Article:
Have you noticed the death of the great Christmas movie? Jon Favreau’s “Elf” is probably the last major Christmas movie made in Hollywood to spread joy and cheer. Will Farrell’s “Buddy” character captured the wild-eyed wonder, along with some of the lighthearted absurdity, of the holiday season in a film that makes us laugh and cry. That was in 2003. Has anything since reached critical mass? Has anything else been put into the Christmas rotation? Fan favorite “Love Actually” came out in the same year.
Today? We get Seth Rogen cynically trashing Christmas and then calling anyone who criticizes him a racist. If you’re getting the sense that Hollywood hates Christmas and anyone who celebrates it, you may be onto something. It wasn’t always this way. Not too long ago, from Danny Kaye to Kevin McCallister, before “Elf,” the Christmas movie was a major part of Hollywood’s annual offerings.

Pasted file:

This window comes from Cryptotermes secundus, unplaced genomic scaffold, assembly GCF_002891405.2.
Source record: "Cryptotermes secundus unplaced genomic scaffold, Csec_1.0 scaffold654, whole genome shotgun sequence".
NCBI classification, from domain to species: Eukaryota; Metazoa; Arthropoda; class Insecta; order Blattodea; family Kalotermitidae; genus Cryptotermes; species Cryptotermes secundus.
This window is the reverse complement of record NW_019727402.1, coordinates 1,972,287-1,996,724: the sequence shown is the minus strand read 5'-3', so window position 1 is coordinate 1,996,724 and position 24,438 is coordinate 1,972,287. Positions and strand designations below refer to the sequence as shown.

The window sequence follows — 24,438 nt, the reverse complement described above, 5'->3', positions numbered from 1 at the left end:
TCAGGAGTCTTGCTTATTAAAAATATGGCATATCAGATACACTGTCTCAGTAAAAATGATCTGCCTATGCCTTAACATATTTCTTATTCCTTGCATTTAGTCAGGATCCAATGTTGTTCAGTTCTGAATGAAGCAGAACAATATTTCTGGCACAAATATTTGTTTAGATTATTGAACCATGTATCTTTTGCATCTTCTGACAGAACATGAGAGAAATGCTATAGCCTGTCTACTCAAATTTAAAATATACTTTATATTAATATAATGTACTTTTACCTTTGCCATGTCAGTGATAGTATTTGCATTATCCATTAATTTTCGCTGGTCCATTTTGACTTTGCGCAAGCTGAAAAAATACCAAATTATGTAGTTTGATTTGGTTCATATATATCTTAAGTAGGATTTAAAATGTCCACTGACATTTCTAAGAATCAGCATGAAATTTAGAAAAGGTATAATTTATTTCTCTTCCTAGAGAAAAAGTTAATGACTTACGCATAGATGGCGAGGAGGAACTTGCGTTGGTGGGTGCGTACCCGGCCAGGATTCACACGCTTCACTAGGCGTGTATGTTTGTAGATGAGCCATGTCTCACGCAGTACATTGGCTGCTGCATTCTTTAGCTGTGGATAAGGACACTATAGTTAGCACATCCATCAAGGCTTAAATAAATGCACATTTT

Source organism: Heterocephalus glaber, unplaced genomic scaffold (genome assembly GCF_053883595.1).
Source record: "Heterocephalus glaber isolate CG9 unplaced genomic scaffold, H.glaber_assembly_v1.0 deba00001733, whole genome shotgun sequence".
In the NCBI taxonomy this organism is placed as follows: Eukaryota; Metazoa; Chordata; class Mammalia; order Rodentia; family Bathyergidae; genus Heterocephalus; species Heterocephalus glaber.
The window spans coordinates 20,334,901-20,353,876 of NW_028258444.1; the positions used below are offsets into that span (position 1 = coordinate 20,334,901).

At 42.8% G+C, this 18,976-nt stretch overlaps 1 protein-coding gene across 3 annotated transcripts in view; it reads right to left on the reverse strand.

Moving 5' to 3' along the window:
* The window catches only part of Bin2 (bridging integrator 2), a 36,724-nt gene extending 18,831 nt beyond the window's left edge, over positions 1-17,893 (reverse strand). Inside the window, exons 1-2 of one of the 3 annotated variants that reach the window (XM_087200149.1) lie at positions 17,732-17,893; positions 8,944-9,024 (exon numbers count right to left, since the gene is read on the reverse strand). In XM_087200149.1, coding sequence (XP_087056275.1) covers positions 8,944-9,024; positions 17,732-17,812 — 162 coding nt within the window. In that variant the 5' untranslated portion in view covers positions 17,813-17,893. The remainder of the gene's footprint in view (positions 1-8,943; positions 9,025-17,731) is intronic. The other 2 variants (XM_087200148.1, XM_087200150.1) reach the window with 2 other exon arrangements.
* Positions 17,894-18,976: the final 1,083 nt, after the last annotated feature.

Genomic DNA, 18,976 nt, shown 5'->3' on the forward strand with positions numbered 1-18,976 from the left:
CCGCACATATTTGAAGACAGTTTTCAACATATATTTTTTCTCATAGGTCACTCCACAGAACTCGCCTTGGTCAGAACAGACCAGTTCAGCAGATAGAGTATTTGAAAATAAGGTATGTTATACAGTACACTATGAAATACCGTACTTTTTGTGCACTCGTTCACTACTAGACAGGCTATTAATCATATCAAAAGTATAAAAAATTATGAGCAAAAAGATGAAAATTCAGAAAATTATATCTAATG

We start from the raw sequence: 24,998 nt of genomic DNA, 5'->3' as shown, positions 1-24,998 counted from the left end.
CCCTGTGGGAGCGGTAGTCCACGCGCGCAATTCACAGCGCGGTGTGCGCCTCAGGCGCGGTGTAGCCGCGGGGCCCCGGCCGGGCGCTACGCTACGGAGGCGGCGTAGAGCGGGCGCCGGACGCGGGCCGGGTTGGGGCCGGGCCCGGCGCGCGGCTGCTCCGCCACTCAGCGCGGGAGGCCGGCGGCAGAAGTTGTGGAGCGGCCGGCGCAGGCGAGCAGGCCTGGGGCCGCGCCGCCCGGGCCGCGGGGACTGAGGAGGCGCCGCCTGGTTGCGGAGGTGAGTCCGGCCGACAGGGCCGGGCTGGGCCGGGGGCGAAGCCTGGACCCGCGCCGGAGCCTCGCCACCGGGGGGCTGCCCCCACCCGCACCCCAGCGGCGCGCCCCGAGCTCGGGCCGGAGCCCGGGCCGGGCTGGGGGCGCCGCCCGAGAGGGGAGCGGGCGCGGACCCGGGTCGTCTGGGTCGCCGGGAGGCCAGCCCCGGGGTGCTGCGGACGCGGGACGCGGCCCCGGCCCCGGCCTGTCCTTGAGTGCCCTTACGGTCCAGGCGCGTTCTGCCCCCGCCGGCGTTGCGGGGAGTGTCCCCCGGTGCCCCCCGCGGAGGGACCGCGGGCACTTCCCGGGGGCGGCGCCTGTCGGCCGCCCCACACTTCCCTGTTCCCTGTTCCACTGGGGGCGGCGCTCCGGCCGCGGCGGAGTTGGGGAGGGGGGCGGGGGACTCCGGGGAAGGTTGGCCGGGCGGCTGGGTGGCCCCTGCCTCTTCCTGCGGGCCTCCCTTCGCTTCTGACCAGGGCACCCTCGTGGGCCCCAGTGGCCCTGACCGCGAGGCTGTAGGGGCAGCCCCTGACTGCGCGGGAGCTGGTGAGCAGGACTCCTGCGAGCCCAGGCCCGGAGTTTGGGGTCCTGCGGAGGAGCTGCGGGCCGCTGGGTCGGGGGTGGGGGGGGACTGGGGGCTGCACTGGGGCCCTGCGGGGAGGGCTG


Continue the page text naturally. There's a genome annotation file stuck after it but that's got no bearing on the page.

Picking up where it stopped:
Chevy Chase helmed 1989’s “National Lampoon’s Christmas Vacation,” a film Hollywood would not make today. Like most Christmas films, “Christmas Vacation” had a stellar cast that included Beverly D’Angelo, Juliette Lewis, Johnny Galecki, Julia Louis-Dreyfuss, Diane Ladd, Brian Doyle-Murray, Doris Roberts, Randy Quaid . . . so many huge talents. But what do they all have in common?
They’re all white, suburban, heteronormative, middle class people outside of Chicago.
No one cared at the time “Christmas Vacation” ruled the box office. Everyone across the country saw it and loved the universal themes of comedy and story. Well, regular people loved it. It has an 86 percent positive rating on Rotten Tomatoes, but just 67 percent from critics. The media disconnect is real.
Now Hollywood absolutely forbids having a cast that isn’t shoehorned to “look like America,” even though the country is still about 76 percent white. If a film doesn’t bow to racial quotas it won’t get any love come awards season, no matter how great the performances are, no matter how great the story is. None of that matters to Hollywood as much as whether diversity and equity are clearly and visibly on display.